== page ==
Gold has been stuck in a $40 trading range for over a month, building a base around the $1,800 level and looking toward higher highs.
- Gold has been trading sideways for a month, but external pressures are mounting to push gold back into its long-term bull market.
- In August 2020, gold began a retracement phase. It looks like that ended in March, but we need a few higher highs to confirm the end of this bearish phase.
- The government is fighting to either re-suspend or raise the debt ceiling, which is bearish for the U.S. Dollar and bullish for gold.
Gold lacks traction
The yellow metal cannot seem to hold onto its gains, but also refuses to incur major losses. Last week we saw a strange pattern where the price quickly shot up to $1,831, and then immediately dropped $20 in only a couple hours. Yesterday, the price dropped below $1,800 very briefly before jumping back to $1,805. Gains keep getting interrupted by steep selloffs, but the downward momentum is always short-lived.
Phases of the bull market
Let’s step back and look gold’s most recent bull market, which began in late 2015. Gold has cycled through three steps so far:
- Rising Base
The rising base phase lasted from late 2015 to mid-2019, carrying gold from $1,060 to $1,279. The growth phase lasted from mid-2019 last summer when gold hit its all-time high of $2,070. Since then, gold has been in a retracement phase.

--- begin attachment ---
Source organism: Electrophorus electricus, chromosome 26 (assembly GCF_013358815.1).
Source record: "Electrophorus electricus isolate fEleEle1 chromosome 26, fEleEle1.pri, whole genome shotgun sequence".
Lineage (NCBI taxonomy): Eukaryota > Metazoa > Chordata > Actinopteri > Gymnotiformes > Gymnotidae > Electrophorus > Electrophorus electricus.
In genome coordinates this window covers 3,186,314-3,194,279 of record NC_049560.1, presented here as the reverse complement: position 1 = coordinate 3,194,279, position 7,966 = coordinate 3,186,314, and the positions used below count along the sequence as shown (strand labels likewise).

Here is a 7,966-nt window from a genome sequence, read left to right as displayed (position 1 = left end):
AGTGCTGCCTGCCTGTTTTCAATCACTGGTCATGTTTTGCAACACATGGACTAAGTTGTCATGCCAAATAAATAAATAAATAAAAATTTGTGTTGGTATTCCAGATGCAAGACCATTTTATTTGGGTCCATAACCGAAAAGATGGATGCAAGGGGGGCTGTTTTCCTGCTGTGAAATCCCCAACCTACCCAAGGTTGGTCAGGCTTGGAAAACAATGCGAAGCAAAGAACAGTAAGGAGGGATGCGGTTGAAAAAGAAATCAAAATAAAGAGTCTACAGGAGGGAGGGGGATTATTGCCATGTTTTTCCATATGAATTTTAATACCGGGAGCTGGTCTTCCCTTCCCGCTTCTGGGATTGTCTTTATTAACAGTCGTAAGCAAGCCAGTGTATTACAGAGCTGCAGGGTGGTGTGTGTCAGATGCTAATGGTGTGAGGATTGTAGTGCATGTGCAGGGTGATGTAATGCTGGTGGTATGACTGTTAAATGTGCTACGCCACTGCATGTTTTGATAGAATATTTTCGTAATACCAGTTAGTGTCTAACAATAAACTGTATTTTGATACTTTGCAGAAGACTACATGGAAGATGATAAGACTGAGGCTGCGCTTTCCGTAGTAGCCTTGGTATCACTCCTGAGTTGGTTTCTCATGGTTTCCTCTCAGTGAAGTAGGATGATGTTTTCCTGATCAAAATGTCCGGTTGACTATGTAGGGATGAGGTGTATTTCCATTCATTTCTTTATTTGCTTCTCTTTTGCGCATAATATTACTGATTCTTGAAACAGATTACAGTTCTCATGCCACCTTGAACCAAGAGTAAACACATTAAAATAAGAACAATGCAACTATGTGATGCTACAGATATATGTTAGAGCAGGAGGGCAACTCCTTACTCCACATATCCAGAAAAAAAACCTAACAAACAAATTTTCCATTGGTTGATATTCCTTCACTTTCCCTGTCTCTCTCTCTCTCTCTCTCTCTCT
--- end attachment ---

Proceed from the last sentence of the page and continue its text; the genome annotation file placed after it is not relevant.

We won’t know exactly when the retracement phase has ended until we have the benefit of hindsight. However, the double bottom in March 2021 still looks like it might have marked the end of gold’s bearish trend.
If we really have reached the end of gold’s long-term correction, we would need to start seeing higher highs throughout this year and next. Gold would need to overtake the $1,920 mark, and preferably make the climb up to $1,965.
Each higher high helps confirm the hypothesis that gold has resumed the long-term bull market.
U.S. Dollar tries not to buckle
The Federal Reserve has started more serious discussions about interest rate hikes and tapering of asset purchases. Both would theoretically help the U.S. Dollar, which has been under extreme pressure since the beginning of the pandemic.
However, the Fed will not take these decisions lightly. Any changes to monetary policy pose a significant threat to the white-hot stock market, which thrives on cheap money and artificially low yields. Nevertheless, these measures might be necessary to tame inflation.
The U.S. Dollar has held up fairly well in 2021, although the Dollar Index has yet to put in any higher highs. As expected, most of the movement this year has been opposite of gold.
Debt ceiling discussions are bullish for gold
In 2019, the United States suspended its debt ceiling, allowing the Treasury Department to accumulate debt without any limit. Last weekend the debt ceiling was automatically reinstated. The Federal government is now racing to raise the debt ceiling so the Treasury can make its payments (pensions, government employee salaries, interest payments on debt).
Last time this happened, gold responded very favorably. Debt ceiling discussions are bullish for gold because they are very bearish for the U.S. Dollar. If the federal government is unable to raise the debt ceiling in time, the Treasury will run out of cash and might be forced to default on its debt. This has never occurred before and would inflict irreversible harm to the U.S. economy.
So, while raising the debt ceiling isn’t great for the Dollar, the alternative is much worse. Either way, gold emerges the winner.
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